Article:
Saturday, August 22, 2015

Grow a Successful Fall Garden

In the southern region, we can grow three seasons of crops, but there are some some things you need to know if you want to grow a successful fall garden.

Fall Crops

Lettuce, cabbage, kale, broccoli, and carrots are family-friendly veggies that can be started in August and September for the fall season. If you want late season herbs, parsley, basil, and cilantro still have time to grow for a nice late season harvest.

Starting Seeds

While most seeds can be started inside under grow lights, adjusting seedlings from indoors to the sometimes hot and harsh conditions outside can be a challenge. Seedlings moved from indoors to outdoors require weathering -- a time of adjustment for a few weeks while slowly getting them accustomed to being outside. I prefer to direct sow fall crops as often as possible because I don't have to deal with weathering.

The key to germinating seeds outdoors during this heat is getting the soil temperature down. Bare soil sitting in the summer sun may be too hot for seed germination, so if you’re looking to sprout anything you need two things:
  • Water: When I am waiting for seeds to sprout and encouraging wee little seedlings to grow I water every day. As they get older, their roots will grow deeper and watering can become less frequent. A drip irrigation system is a convenient and economical way to keep young seedlings watered. Whatever your method of watering, be sure not to use a spray forceful enough to damage young seedlings. Watering wands offer a convenient way to water anything.
  • Mulch: I plant my seeds, then cover them with a thin layer of mulch 2-3 inches thick. Each day I check for sprout growth. Once the seeds sprout, I move the mulch out of the way to make sure they can get some sun, making sure the surrounding soil is still covered. Light, loose mulch such as straw or pine needles are the best options for mulching while spouting. Composted sawdust or shredded newspaper will likely be too dense for the seedlings to make it through.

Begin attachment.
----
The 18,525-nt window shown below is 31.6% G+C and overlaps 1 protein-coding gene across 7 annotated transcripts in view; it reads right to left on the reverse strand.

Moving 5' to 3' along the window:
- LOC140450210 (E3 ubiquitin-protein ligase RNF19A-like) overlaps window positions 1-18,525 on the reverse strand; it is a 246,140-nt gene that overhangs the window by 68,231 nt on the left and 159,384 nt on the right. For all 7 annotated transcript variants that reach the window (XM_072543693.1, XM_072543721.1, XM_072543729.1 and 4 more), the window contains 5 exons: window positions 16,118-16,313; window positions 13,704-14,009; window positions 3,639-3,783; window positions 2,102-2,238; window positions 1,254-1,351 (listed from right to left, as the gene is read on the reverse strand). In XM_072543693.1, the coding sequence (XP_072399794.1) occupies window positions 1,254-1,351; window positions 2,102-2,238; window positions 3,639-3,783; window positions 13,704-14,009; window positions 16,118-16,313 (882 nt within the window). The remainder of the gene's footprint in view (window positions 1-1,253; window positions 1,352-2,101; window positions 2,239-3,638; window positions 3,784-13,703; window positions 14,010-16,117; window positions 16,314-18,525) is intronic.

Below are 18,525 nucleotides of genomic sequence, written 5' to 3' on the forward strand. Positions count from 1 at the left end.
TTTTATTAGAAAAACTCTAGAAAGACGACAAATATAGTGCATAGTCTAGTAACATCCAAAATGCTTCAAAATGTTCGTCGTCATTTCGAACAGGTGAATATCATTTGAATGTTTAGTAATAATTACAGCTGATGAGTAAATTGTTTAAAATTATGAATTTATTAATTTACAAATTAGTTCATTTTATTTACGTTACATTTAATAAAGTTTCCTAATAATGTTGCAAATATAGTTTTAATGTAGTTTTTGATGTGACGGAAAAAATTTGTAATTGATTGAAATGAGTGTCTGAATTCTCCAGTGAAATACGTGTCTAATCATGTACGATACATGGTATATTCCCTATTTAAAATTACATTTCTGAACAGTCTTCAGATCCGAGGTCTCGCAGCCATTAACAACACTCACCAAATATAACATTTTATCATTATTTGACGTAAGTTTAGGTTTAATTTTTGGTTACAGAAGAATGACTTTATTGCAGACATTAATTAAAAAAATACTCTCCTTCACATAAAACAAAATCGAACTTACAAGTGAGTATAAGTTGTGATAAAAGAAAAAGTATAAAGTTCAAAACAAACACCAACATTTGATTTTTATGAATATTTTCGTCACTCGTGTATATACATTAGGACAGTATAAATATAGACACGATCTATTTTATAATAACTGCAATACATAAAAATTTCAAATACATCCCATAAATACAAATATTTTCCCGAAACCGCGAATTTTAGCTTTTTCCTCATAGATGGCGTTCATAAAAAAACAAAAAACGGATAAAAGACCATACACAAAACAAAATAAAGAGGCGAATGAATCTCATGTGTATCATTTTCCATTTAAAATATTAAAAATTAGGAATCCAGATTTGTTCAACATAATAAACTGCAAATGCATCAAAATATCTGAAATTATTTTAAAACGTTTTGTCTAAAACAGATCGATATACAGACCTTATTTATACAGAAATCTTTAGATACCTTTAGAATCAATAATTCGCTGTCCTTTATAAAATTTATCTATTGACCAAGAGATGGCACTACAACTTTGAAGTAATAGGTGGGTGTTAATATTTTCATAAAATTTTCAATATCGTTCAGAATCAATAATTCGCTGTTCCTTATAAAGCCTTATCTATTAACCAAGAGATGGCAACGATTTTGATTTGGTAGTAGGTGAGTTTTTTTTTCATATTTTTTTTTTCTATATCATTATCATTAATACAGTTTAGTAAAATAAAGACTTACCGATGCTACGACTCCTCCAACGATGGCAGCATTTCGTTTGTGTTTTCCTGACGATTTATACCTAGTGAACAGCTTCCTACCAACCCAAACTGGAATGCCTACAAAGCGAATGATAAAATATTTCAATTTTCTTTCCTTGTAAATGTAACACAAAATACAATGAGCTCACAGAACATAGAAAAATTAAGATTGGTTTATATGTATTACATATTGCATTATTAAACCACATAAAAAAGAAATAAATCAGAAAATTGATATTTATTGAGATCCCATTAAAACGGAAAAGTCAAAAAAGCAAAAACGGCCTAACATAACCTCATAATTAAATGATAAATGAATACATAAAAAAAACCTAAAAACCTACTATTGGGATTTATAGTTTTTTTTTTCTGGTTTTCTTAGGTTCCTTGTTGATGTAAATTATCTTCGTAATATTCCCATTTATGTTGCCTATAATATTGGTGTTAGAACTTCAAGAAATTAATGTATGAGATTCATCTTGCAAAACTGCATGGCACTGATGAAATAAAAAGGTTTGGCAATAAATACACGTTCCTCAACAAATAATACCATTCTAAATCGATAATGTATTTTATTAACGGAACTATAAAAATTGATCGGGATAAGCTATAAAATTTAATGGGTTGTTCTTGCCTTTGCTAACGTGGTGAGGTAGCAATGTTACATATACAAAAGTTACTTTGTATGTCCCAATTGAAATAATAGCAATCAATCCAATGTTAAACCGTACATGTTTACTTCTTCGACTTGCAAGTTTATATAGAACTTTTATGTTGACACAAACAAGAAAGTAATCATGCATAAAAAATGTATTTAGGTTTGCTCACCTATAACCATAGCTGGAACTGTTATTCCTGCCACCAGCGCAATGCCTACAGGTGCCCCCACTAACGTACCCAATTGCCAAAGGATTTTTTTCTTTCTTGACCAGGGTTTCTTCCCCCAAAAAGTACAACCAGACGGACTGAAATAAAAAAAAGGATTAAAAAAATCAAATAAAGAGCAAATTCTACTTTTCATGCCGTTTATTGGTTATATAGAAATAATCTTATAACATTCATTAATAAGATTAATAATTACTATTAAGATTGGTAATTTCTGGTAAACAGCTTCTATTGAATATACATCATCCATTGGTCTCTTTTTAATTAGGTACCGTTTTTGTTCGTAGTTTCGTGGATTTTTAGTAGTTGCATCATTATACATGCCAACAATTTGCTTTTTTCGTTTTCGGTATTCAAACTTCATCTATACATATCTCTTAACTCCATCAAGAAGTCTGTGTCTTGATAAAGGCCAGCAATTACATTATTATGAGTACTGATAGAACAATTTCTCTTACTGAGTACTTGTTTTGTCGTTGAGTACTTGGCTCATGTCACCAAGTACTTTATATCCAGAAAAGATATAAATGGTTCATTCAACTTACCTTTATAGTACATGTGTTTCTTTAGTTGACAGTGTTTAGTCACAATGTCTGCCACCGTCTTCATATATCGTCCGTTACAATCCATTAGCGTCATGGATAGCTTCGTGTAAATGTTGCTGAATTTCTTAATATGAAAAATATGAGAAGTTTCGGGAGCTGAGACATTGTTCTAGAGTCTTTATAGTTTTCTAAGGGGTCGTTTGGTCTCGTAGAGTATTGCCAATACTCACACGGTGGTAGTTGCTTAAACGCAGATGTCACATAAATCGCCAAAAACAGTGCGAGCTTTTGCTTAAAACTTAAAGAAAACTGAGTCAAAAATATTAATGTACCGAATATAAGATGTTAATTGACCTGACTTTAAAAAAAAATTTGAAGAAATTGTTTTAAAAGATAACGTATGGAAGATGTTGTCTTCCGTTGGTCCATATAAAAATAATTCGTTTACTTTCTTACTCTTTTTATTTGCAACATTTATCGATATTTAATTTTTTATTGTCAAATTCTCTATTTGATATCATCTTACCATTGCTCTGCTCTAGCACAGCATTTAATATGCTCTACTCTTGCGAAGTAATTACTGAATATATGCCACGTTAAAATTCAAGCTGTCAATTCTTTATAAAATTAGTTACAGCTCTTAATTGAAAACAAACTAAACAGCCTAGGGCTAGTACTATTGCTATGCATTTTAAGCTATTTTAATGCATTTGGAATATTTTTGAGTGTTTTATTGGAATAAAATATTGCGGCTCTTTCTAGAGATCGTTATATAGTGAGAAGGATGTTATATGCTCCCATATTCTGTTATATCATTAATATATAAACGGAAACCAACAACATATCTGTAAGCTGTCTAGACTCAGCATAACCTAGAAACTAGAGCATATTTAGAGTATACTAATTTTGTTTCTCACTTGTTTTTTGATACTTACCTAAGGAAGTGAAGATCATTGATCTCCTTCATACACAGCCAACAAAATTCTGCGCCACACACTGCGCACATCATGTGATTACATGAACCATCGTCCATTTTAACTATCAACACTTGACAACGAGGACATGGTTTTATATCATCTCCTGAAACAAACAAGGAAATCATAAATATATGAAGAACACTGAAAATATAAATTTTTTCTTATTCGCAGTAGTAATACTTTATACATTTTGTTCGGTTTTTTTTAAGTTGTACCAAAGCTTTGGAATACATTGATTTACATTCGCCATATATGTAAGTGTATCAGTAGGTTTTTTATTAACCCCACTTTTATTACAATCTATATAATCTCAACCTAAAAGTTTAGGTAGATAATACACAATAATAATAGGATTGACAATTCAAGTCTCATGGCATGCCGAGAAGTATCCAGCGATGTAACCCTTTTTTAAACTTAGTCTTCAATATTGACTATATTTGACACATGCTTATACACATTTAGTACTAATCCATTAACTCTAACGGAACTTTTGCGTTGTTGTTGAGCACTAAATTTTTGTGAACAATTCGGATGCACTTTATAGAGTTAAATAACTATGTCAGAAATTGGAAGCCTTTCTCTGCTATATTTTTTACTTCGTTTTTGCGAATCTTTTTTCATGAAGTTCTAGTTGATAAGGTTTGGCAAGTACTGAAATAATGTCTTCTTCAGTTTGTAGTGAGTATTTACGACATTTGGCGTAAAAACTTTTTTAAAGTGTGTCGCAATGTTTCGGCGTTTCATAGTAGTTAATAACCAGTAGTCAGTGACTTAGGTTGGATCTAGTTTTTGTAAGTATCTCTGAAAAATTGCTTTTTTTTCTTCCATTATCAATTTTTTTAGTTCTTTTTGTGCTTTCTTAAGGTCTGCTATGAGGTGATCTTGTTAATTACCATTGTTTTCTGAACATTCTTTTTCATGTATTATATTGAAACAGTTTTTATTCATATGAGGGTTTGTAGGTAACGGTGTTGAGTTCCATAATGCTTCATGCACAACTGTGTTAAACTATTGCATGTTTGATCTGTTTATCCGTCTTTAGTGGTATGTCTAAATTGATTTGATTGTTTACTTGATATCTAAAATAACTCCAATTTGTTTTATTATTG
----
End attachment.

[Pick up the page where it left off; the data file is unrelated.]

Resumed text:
Growing a successful fall garden starts with proper soil care and plenty of water for young seedlings. Get your fall garden off to a good start for fresh harvests through the first hard freeze!


What fall crop would you like to grow this year?


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Thursday, August 20, 2015

Washington County Fair 2015

I don't talk about it a lot here -- I mean, ahem, I don't like to brag or anything -- but I have been a Washington County Master Gardener since 2012. The Master Gardener program is part of county Extension Service and we are fortunate to have a wonderful Extension Service and amazing Master Gardener program of which I admittedly do not take full advantage. 

I, along with a group of bloggers, am being compensated by the Washington County Fair for this post but all opinions (and enthusiasm!) are my own.

What's So Great About the Fair? 

One of the many projects that the Washington Master Gardeners support is the Washington County Fair. You might remember going to the fair as a child and eating funnel cakes and riding something that spins, but there is so much more to it. Naturally, I love seeing all the chickens and goats and cows, but my favorite part are the horticulture displays. This is where we get to see what folks in our area are growing including fruits and veggies, like giant pumpkins and watermelon, as well as some stunning flowers. 

Why Should I Register My Harvests at the Fair?

Other than bragging rights, which you totally deserve, award ribbons are given out and displayed by the winners in each category. There are actual cash awards for the winners, y'all. Have you ever wanted to say you've won a blue ribbon for your tomatoes, squash or zinnias? Well, now's your chance! You don't even have to have a garden to register for horticulture -- there is a category for houseplants. In each category blue ribbons are awarded $3, red ribbons $2 and white ribbons $1.
The Master Gardeners also award an additional cash prize to the Youth Grand Champion and Reserved Champion in each division.

Has your kiddo helped in the garden this year? Did they grow their own crop? If so, they can register in the youth-only category for extra chances to win. 

What if I Just Want to Look?

You certainly don't have to  register your harvests to enjoy this part of the fair. The 2015 Washington County Fair is September 1 through September 5, and the horticulture building will be open. Entries will be displayed throughout the fair along with their award ribbons. I think this is a particularly fun opportunity for new gardeners to see the vast array of crops that can be grown in NW Arkansas. 

Keep up with all the goings on at the Washington County fair by following their social media:
All the information you need to submit your crops for judging is at the Washington County Extension Service or online at Mywashingtoncountyfair.com.

For ticket prices, click here


 
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Tuesday, August 18, 2015